Thursday, 4 June 2009

The Waitrose Behavioural Internship for Creative Artists

Went to a breakfast seminar today. Dread phrase, as Wallace Arnold would say, but interesting. The speaker, Graham Bishop of What If, an innovation consultancy, talked engagingly about the uses of a behavioural approach to customer loyalty.

This approach focuses on how people actually behave rather than how they tell us they behave. There's often a big difference. In this approach, theory is not as important as observed behaviour, and the behavioural triggers and switches that are therefore revealed.

Man is a resourceful animal - the most resourceful. One of the reasons is that man combines reason with a more primordial approach to problem-solving. We take shortcuts in making decisions based on pointers we're not consciously aware of using. Being able to make use of these signs relies on the fruit of experience being boiled down into what feels like an instinctive judgement. Learning how this works can be of huge commercial advantage to business.

A classic example is the so-called 'German clunk' of the door of a quality car. Research has apparently shown that a customer's view of quality is 70% dependent on the noise made when the car door is slammed shut (no idea how this is calculated). The doors on a Mercedes saloon make this satisfying clunk and car buyers learnt - mostly subconsciously, I would have thought - to use this as a shorthand for quality. There was no need to lift the bonnet - or ask someone to give you a view on what was under the bonnet - the clunk was enough.

This shortcut in decision-making was used by Toyota when they developed their luxury brand Lexus. They replicated exactly the back-door clunk of a Mercedes. It happened that the engineering was superb anyway. But the clunk was enough to demonstrate this to customers intuitively, so putting to bed concerns as to whether the Lexus was genuinely a quality car. Telling them alone would not have been enough to convince them.

It can work in reverse too. Tesco didn't understand why they weren't selling as many free range eggs as they should have been. It turned out they were displaying them in cages - easy to wheel in and out. But the idea 'cage' bespoke of battery hens - customers didn't therefore intuitively believe in the ethical promise of Tesco's free range eggs.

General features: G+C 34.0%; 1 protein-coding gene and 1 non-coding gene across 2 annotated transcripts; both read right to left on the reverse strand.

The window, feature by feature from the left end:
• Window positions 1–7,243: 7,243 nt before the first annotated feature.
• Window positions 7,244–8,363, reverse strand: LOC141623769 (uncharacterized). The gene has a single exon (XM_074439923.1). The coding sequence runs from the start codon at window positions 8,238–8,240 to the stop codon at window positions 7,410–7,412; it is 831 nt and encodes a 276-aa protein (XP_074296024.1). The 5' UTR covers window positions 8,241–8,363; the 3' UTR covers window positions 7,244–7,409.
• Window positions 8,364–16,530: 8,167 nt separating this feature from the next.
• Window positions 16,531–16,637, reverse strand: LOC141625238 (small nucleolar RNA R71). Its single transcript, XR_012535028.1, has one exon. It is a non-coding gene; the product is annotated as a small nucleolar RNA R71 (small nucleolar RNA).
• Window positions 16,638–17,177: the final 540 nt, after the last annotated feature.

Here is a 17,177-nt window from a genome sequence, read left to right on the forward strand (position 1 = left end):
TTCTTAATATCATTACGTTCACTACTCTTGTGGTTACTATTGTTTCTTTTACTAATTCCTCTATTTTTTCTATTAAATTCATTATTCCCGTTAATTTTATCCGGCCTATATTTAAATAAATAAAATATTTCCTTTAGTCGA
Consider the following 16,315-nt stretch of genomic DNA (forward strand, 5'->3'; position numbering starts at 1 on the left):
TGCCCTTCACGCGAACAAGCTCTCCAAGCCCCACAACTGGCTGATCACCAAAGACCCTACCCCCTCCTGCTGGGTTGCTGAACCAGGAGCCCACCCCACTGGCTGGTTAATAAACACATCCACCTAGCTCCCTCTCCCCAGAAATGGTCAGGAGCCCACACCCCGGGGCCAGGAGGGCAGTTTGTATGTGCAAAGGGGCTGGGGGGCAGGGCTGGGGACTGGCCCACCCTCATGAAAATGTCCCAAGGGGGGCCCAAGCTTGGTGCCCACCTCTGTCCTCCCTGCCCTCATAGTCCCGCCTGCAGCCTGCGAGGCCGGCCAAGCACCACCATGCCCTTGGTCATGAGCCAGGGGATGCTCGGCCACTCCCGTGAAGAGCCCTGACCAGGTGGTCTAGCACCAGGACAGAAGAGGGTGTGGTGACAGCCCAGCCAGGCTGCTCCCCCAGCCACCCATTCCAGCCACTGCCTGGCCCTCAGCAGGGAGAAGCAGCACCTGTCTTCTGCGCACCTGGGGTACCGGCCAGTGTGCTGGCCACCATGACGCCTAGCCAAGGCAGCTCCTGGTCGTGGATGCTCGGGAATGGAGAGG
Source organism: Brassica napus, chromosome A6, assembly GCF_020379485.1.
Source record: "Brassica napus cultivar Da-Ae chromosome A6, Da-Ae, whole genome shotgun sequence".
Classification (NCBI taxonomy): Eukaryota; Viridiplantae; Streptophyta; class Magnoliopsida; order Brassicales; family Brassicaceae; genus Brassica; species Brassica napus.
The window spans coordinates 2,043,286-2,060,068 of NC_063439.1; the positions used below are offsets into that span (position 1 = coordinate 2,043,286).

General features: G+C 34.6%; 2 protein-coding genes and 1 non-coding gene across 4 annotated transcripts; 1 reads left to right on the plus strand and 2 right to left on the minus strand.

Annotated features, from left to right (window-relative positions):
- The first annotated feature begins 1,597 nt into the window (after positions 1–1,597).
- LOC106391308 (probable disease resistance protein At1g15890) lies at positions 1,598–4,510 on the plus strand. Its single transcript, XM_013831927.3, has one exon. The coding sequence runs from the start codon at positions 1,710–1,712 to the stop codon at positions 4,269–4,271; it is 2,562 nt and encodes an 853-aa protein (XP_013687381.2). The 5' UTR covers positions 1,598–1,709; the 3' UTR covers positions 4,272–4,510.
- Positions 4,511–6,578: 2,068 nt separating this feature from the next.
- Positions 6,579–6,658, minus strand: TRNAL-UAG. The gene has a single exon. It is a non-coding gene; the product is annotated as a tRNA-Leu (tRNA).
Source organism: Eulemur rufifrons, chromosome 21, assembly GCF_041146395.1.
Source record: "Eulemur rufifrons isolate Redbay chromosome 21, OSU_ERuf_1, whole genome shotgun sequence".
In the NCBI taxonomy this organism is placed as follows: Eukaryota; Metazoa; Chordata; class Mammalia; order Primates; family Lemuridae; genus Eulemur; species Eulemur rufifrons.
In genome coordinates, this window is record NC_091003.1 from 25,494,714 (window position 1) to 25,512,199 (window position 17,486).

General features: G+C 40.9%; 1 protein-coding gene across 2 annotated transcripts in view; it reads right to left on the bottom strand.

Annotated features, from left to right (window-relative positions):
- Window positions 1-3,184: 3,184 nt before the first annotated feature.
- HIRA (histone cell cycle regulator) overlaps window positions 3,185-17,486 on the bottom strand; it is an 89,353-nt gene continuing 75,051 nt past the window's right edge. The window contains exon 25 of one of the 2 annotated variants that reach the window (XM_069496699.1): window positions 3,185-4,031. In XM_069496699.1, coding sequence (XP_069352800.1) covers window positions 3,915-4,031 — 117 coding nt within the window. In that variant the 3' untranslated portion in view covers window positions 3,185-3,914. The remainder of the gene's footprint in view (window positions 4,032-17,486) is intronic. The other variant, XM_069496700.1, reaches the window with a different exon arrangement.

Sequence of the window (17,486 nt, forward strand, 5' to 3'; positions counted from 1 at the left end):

Another example is provided by the pointy ends left on toilet paper in hotel bathrooms. This indicates primarily that the bathroom has been cleaned. And this message has been so well absorbed by the users of hotels that if this sign isn't in place, the stress levels of guests demonstrably rise. They start feeling strangely uneasy. Everything might look clean...but how do they know? The bathroom may not have been cleaned, so what about the linen...and is that a mark on the coffee cup?

These insights have been in play for a quite a while with Tesco, as ever, leading the way in UK retail. And the experience shows that these unconscious triggers can be more powerful than arguments that appeal to a customer's reason. We are inclined to go with what's instinctive, intuitive and felt.

What I found interesting after thinking this through a bit is that this is an insight that has been deployed in powerful fashion, consciously or otherwise,  by novelists, actors, film-makers, playwrights. I provided some examples in a previous post. What is sensed rather than explicitly learnt, the unspoken, can make the most powerful impression. But I wonder now, can this playing on the intuitive be taught?

For instance, I wondered whether Tesco might offer creative artists an internship to study their customers in this behavioural fashion? As a consequence novelists, actors, directors, playwrights, film-makers, etc. might gain new insights into the behaviour of their characters and in how to communicate with their audience. Deliberately playing to the sensed rather than the observed. But then asking artists to partner with naked commerce as exemplified by the barrow boys at Tesco might make them feel (shop) soiled. In which case, perhaps ethical, middle-class and staff-owned Waitrose would be a more acceptable sponsor...

Could be a mutually beneficial experience. The store gets some striking publicity, and who knows, some useful commercial insights from people whose vocation demands intuition anyway. The creative artist gets to learn - or at least formalise - a particular way of thinking about both the motivation of characters and communication with the audience.

I therefore propose: The Waitrose Behavioural Internship for Creative Artists.


worm said...

interesting post! artists learning to exploit this might be a bad idea though, as it might simply be a case of them employing style over substance and hiding poor quality examination of the human condition behind smoke and mirrors?

You might not want to buy a work of art that masqueraded as a Mercedes but that you knew was just a Toyota underneath. Or do you think that the very act of the artist's manipulation of your behavioural pattterns is enough to elevate the art into the interesting?

Anonymous said...

This seems to chime with what the political and economic worlds have been discussing recently; I thought after reading "Nudge" that the behavioural economists were only just getting round to what any self-respecting supermarket owner had known for decades, ie that if you put the sweets next to the till, people will buy more of them.